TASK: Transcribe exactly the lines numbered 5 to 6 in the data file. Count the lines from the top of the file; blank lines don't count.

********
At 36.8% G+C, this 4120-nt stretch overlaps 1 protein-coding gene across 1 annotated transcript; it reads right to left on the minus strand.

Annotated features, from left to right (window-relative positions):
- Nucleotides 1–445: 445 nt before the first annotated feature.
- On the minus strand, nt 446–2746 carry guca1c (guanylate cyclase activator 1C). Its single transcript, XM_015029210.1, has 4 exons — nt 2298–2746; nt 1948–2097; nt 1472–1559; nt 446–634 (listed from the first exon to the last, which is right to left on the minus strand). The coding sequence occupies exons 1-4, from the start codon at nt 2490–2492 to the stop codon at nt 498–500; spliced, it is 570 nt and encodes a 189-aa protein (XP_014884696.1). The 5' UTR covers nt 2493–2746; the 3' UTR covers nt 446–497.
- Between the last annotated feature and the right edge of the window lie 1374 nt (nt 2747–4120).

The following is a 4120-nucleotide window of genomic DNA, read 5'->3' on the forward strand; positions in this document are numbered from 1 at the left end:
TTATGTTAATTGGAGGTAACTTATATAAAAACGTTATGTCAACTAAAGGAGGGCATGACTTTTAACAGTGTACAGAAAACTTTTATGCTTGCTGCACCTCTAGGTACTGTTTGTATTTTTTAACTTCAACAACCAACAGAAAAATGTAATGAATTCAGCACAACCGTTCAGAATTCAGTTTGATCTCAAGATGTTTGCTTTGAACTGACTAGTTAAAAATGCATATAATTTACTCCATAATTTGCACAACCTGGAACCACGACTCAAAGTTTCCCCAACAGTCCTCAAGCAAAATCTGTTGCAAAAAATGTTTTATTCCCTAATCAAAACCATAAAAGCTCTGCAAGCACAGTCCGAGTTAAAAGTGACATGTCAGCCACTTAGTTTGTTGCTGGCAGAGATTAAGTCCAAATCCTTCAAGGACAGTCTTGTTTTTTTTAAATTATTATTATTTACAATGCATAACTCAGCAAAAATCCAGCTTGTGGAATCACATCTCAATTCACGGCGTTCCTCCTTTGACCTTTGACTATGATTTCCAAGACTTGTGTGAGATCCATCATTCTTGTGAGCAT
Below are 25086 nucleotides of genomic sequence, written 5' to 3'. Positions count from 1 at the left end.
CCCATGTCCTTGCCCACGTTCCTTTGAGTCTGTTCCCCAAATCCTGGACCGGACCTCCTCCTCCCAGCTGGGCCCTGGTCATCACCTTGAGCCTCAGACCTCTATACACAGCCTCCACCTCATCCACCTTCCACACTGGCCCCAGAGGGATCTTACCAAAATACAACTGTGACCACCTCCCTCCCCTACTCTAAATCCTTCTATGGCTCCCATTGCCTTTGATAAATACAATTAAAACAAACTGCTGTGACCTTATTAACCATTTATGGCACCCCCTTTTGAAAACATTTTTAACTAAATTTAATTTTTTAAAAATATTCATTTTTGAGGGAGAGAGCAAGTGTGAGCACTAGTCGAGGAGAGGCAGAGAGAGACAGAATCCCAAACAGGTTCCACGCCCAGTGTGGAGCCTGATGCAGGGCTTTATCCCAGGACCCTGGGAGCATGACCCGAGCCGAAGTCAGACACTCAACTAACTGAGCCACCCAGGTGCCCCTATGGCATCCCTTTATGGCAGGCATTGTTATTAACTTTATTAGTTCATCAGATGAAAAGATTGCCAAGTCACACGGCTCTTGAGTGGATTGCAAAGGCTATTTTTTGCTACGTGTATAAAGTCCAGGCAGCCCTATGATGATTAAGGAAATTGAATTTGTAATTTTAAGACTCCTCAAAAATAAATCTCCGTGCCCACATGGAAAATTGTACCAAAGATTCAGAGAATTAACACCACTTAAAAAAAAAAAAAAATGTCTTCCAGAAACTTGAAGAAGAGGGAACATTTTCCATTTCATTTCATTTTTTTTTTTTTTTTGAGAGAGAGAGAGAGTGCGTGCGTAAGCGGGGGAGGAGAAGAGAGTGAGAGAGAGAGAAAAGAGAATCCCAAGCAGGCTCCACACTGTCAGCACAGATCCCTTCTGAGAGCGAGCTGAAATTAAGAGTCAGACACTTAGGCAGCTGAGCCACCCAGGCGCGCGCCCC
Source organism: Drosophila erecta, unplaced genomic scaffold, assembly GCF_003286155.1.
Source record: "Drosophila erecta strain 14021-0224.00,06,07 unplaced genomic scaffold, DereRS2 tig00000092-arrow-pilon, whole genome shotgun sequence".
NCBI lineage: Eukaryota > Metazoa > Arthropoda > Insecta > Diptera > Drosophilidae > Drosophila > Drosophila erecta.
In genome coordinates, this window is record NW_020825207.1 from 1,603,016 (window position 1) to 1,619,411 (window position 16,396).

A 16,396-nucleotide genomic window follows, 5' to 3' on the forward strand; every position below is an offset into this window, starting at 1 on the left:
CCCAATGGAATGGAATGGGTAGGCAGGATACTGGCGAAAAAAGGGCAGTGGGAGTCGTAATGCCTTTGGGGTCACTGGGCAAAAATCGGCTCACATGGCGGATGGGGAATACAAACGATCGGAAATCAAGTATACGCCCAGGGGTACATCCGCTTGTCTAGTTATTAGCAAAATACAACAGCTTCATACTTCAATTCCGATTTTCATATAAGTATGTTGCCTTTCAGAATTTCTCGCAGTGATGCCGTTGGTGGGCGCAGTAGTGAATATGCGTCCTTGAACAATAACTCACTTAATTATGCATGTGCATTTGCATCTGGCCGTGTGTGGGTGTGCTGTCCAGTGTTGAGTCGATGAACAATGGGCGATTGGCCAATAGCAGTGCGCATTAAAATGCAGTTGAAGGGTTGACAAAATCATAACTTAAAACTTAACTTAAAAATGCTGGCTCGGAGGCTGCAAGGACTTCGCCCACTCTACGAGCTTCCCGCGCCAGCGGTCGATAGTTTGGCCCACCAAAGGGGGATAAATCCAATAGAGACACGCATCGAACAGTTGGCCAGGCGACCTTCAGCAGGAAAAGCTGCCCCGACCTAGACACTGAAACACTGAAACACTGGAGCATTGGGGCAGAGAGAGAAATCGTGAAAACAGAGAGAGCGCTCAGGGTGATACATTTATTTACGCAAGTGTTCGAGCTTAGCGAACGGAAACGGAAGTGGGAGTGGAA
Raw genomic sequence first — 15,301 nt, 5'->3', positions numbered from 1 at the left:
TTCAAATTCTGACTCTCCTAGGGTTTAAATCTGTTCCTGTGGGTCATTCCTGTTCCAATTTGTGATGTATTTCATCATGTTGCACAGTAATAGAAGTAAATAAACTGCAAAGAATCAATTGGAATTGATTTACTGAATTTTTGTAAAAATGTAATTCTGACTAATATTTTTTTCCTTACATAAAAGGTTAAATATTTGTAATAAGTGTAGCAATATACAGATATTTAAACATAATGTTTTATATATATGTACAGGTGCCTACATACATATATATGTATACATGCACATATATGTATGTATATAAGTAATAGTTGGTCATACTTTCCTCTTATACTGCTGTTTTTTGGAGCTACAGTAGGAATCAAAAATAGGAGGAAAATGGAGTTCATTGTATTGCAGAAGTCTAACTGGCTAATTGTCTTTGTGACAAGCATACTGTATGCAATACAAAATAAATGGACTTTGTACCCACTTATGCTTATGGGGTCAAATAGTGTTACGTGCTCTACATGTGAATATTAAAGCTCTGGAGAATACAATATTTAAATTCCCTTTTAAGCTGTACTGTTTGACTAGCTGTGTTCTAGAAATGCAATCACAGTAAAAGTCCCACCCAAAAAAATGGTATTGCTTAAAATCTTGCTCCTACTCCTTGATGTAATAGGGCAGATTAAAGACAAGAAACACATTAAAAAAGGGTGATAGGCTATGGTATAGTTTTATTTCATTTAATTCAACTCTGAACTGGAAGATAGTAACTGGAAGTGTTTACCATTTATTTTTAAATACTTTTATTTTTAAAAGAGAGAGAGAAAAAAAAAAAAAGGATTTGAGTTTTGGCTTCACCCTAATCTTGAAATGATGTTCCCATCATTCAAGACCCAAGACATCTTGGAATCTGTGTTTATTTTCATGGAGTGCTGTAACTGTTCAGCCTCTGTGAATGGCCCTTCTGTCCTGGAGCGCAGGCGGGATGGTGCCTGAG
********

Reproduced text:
- Between the last annotated feature and the right edge of the window lie 1374 nt (nt 2747–4120).

The following is a 4120-nucleotide window of genomic DNA, read 5'->3' on the forward strand; positions in this document are numbered from 1 at the left end: